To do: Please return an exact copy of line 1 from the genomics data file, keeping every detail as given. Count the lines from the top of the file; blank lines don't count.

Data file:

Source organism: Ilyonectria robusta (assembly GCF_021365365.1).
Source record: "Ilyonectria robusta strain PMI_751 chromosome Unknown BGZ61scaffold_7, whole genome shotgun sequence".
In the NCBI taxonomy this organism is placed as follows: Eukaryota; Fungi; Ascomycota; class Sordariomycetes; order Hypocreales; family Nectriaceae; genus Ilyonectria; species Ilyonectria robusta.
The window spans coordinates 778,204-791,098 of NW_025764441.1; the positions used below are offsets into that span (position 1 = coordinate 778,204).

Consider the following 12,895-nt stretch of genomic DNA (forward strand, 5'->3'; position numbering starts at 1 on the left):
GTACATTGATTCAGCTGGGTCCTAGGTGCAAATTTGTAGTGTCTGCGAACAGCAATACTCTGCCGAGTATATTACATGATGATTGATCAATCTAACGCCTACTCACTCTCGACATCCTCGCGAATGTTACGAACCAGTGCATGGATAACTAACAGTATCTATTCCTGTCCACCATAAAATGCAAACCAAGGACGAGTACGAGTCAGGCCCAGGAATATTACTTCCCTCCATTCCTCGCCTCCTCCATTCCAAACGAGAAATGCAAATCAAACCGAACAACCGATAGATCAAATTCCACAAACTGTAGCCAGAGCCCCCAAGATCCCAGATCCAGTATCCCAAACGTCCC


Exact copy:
Source organism: Ilyonectria robusta (assembly GCF_021365365.1).